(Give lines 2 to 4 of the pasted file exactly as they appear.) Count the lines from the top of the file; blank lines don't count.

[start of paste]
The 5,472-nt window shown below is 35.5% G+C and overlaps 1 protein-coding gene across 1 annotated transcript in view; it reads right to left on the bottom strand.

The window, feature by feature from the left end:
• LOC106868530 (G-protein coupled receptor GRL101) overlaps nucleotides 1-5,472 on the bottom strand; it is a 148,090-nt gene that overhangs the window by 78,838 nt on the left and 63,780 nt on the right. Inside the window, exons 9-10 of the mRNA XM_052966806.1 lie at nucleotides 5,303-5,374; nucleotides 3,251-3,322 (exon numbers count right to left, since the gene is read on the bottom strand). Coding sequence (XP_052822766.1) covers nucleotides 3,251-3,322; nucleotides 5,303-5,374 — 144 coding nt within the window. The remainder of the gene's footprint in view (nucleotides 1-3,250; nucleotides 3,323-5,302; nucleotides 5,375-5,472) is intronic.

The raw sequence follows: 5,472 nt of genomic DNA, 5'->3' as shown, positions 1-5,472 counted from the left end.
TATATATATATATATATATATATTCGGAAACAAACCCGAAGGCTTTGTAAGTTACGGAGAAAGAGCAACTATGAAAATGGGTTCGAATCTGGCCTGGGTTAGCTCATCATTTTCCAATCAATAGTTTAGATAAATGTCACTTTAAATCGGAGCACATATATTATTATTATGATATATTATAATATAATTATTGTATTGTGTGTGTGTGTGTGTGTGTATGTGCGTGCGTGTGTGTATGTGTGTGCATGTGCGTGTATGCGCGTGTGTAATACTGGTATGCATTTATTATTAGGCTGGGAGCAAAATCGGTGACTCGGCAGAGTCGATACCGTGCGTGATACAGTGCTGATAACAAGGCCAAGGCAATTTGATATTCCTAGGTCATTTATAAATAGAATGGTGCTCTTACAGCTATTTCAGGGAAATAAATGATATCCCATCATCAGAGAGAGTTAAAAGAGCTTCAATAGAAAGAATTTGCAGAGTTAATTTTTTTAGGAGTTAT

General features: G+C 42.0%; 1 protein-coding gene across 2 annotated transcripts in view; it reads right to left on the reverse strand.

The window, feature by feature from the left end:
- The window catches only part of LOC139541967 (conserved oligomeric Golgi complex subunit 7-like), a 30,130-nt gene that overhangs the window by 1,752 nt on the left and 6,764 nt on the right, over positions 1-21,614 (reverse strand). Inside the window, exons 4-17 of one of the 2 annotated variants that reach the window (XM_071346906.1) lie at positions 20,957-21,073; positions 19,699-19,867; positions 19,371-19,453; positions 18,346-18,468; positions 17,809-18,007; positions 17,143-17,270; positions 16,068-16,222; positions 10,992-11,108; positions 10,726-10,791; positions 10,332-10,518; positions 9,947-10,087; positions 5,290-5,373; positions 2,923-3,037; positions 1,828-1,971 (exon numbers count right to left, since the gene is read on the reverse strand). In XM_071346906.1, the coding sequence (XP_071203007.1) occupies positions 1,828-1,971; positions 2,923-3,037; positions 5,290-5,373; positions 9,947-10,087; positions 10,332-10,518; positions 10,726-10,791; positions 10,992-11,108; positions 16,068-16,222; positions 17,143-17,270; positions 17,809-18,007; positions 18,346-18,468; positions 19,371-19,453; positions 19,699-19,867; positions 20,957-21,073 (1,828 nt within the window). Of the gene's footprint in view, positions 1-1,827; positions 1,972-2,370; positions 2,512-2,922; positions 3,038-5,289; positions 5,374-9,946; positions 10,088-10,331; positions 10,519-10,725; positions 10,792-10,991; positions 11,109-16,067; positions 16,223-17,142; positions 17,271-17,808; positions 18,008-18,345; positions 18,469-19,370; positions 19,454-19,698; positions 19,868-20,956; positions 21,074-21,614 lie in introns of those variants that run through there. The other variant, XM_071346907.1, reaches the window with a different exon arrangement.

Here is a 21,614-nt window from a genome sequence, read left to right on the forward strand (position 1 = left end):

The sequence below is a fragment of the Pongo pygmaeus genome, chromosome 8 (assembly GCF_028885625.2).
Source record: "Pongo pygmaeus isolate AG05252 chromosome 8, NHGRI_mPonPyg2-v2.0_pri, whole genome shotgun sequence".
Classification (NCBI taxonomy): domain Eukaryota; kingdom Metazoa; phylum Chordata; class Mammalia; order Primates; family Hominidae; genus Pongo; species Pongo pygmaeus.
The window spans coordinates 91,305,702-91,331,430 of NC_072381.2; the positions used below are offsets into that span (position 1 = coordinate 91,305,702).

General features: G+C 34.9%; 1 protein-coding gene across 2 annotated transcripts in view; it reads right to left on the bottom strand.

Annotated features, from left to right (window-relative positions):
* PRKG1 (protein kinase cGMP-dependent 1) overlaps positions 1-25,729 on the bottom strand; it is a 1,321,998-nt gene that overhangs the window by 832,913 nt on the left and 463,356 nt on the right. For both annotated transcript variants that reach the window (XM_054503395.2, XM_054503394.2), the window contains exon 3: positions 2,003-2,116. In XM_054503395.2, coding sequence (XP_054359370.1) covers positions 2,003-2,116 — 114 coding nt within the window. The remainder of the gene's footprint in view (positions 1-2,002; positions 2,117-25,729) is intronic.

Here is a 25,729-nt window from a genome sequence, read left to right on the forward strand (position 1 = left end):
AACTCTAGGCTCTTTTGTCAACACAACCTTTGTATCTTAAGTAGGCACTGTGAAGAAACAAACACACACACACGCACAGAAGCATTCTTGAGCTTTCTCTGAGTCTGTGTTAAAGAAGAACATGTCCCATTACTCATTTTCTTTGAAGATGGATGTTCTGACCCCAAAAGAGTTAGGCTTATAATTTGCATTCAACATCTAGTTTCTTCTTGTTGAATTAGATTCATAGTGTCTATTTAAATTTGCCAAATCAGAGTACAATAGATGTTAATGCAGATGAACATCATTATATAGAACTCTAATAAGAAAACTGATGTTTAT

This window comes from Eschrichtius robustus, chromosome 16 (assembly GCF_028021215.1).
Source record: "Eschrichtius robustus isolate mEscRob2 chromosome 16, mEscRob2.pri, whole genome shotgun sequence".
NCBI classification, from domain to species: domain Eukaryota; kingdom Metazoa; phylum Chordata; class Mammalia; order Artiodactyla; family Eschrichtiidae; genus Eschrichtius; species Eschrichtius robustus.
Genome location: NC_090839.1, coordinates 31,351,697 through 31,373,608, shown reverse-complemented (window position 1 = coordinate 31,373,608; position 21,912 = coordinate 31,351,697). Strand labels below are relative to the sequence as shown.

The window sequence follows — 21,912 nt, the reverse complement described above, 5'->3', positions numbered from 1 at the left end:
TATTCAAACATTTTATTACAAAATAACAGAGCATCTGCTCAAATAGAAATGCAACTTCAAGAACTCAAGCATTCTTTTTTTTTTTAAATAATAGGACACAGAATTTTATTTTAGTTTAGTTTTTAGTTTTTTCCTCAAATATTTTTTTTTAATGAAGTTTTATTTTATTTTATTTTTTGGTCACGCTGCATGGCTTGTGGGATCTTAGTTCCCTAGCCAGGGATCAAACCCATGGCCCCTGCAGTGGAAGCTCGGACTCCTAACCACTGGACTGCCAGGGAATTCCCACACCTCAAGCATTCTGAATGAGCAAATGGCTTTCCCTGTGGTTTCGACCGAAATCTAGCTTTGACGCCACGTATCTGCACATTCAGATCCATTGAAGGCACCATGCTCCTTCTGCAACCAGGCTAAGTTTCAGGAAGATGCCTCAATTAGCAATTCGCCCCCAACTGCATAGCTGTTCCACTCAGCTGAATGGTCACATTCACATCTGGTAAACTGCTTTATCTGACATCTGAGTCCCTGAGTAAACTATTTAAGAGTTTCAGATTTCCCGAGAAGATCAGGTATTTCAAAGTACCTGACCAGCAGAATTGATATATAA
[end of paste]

The window, feature by feature from the left end:
• LOC106868530 (G-protein coupled receptor GRL101) overlaps nucleotides 1-5,472 on the bottom strand; it is a 148,090-nt gene that overhangs the window by 78,838 nt on the left and 63,780 nt on the right. Inside the window, exons 9-10 of the mRNA XM_052966806.1 lie at nucleotides 5,303-5,374; nucleotides 3,251-3,322 (exon numbers count right to left, since the gene is read on the bottom strand). Coding sequence (XP_052822766.1) covers nucleotides 3,251-3,322; nucleotides 5,303-5,374 — 144 coding nt within the window. The remainder of the gene's footprint in view (nucleotides 1-3,250; nucleotides 3,323-5,302; nucleotides 5,375-5,472) is intronic.

The raw sequence follows: 5,472 nt of genomic DNA, 5'->3' as shown, positions 1-5,472 counted from the left end.